Monday, June 08, 2009

The power of Twitter

Patricia Wood

Truly we live in an age of wonders: Twitter has saved me from hating a book.

Lottery recounts the story of 32-year-old Perry L. Crandall, a slow adult who happens to win the lottery. With an IQ of 76 (one point higher than those deemed mentally retarded), Perry is nevertheless in danger of getting taken advantage of, and false friends (and family) appear on all sides immediately after his big win. Thankfully, Perry keeps in mind the sage advice of his late grandmother and experiences both ups and downs as he learns to deal with his newfound fame and fortune.

Despite its readability, it was taking me forever to get through Lottery. I found it cloying, too perfect, too predictable. The narrator was just oh-so wonderful, the antagonists too facile. Add to these the fact that Lottery was deemed one of the Washington Post Book World's Best Books of the Year, and my indignation was nearly complete.

I was about to throw the book across the room after nearly suffocating from the sickeningly sweet nature of Mr. Perry L. -- by the way, the L. stands for Lucky (gag me) -- Crandall, when I happened across a tweet by one Mr. Nigel Beale (@nigelbeale). Beale, whose litblog Nota Bene Books is well worth your time if you aren't already familiar with it, tweeted that "a book should be evaluated in terms of its capacity to elicit 'real' feelings rather than upon how 'realistic' it might be."

Right: Patricia Wood, not Nigel Beale (obviously)

Beale's tweet couldn't have arrived at a more fortuitous moment. Upon reading these words, I was immediately chagrined. I was condemning Lottery because I believed Perry much too insightful for a man with an IQ of 76. I was criticizing the unrealistic superficiality and one-sidedness of the antagonists and hating the unrealistic "good" characters, who were equally superficial. The whole thing's totally unrealistic! I crowed.

And then, I encountered a scene in the final third of the book. Despite my previous feelings about the novel, this scene -- a wholly unexpected one, I might add -- elicited real tears. (Nevermind that I cry at the drop of a hat.) What had happened? The unbelievable had occurred: Lottery had moved me.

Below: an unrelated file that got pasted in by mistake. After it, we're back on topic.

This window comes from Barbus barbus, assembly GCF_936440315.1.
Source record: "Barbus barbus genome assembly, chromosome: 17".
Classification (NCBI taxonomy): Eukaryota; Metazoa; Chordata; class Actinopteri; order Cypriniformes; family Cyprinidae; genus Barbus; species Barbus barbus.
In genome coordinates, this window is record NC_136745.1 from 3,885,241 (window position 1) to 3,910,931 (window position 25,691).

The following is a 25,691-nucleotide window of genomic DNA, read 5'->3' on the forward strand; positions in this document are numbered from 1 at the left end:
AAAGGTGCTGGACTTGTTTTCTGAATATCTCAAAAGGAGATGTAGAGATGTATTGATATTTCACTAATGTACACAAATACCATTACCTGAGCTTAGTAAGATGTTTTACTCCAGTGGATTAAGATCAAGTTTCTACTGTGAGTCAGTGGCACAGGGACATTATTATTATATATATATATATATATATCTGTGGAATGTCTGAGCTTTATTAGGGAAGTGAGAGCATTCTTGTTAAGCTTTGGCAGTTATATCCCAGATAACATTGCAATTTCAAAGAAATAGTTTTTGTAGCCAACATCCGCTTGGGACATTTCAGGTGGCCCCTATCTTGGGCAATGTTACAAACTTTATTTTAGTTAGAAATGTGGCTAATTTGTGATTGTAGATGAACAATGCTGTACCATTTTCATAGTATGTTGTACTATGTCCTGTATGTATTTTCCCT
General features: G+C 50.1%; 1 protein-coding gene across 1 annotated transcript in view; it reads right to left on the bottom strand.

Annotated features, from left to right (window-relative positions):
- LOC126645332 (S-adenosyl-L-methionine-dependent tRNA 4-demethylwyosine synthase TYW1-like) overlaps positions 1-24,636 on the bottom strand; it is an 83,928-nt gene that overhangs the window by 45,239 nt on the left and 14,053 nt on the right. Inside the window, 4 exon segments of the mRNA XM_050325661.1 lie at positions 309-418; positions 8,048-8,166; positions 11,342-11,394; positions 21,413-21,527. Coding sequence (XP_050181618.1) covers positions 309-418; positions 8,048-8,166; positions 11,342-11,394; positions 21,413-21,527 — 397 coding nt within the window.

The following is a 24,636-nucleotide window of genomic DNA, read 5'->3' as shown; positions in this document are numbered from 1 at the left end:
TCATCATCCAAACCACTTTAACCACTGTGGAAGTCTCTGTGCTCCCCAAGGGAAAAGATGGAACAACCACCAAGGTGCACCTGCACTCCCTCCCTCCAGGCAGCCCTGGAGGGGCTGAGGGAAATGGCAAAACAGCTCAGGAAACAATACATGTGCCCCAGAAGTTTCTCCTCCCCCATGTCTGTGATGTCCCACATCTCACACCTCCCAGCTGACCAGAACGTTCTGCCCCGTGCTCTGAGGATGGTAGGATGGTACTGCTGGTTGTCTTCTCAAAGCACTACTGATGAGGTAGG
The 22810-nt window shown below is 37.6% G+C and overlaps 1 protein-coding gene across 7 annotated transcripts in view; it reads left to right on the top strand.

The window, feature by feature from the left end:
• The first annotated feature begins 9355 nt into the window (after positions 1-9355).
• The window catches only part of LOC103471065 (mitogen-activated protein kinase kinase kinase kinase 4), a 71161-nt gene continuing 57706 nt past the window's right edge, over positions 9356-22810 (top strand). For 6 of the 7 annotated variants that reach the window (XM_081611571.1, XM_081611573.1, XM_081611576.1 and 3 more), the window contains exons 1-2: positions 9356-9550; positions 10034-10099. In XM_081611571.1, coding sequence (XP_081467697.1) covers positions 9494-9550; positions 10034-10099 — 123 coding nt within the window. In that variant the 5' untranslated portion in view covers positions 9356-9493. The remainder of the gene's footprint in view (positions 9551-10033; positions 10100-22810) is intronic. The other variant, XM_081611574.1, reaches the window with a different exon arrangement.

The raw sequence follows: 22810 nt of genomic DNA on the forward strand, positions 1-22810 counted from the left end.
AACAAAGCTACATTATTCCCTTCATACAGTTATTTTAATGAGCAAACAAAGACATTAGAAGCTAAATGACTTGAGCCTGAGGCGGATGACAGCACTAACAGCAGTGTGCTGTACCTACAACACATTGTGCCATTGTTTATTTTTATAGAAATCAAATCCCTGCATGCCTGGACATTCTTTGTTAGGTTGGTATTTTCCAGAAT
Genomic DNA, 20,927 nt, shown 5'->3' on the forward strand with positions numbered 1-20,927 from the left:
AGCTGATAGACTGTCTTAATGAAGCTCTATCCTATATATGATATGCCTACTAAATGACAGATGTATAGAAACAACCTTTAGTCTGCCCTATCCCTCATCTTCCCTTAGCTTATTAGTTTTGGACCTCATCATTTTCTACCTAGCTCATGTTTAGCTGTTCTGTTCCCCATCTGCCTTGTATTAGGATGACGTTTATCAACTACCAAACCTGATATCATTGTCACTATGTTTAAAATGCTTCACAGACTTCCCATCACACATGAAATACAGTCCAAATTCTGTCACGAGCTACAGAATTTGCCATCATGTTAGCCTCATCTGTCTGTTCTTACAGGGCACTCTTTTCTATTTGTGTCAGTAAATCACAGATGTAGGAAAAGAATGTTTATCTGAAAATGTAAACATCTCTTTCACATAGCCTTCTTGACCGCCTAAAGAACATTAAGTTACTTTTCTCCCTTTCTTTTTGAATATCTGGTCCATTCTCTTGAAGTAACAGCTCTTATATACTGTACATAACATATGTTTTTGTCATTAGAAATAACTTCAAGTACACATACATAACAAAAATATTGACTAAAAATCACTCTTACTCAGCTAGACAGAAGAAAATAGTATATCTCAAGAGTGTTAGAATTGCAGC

And so, what had been a mediocre, predictable read was transformed into . . . well, if not a outstanding read, at least a moving experience. I came to care for Perry and had his best interests at heart. The rest of the book flew by in a blur of pages, and I finished Lottery feeling as though I had spent my time well.

Lesson learned. Many thanks, Mr. Beale.

In a nutshell: A fast, easy, enjoyable read with a lovable main character, Lottery elicits real feelings, even if it may not always seem realistic.

Bibliolatry Scale: 4 out of 6 stars


Madeleine said...

Terrific review, I do not know if I would spend money to buy it, maybe through a book exchange. I am now curious how this book turned your initial feelings around by the end.
Will let you know when I do read it.

Molly said...

I thoroughly enjoyed reading this post on many different levels. First of all, I have never heard of the book, Lottery, but your review has made me realize it is one that I need to check out for myself.

Secondly, I enjoyed your 'review' of twitter and how it is not only a social tool, but a practical tool as well.

Lastly, I had not visited Nigel Beale's website before, but I followed the link and quickly decided that I needed to become a loyal follower.

Thanks so much for writing such as informative post!

J.S. Peyton said...

That chance that a book will totally (or at least, somewhat) redeem itself near the end is one of the reasons why I'm so reluctant to give up on novels... But I do it anyway.

I glad you gave this one a chance and it turned out well.

By the by, I've given you an award!

Anonymous said...

i'm so happy that things turned out well for you on this read! i've been where you were--wanting to toss a book aside--and see that twitter really be valuable! now i'm wondering (again!) if i should finally jump on the bandwagon...

ORION said...

Thank you for an even-handed honest response to my novel. An artist's intent many times is not so much creating realism (Lottery is more of a parable of our times with so much emphasis on looks, brains and money) but as you point out eliciting feelings from readers. When I read I want to be moved in some way and when I create a story I want to move my readers.
Much aloha
Patricia Wood

Kristin Dodge said...

Excellent review... you put into words what I could not. The end slayed me.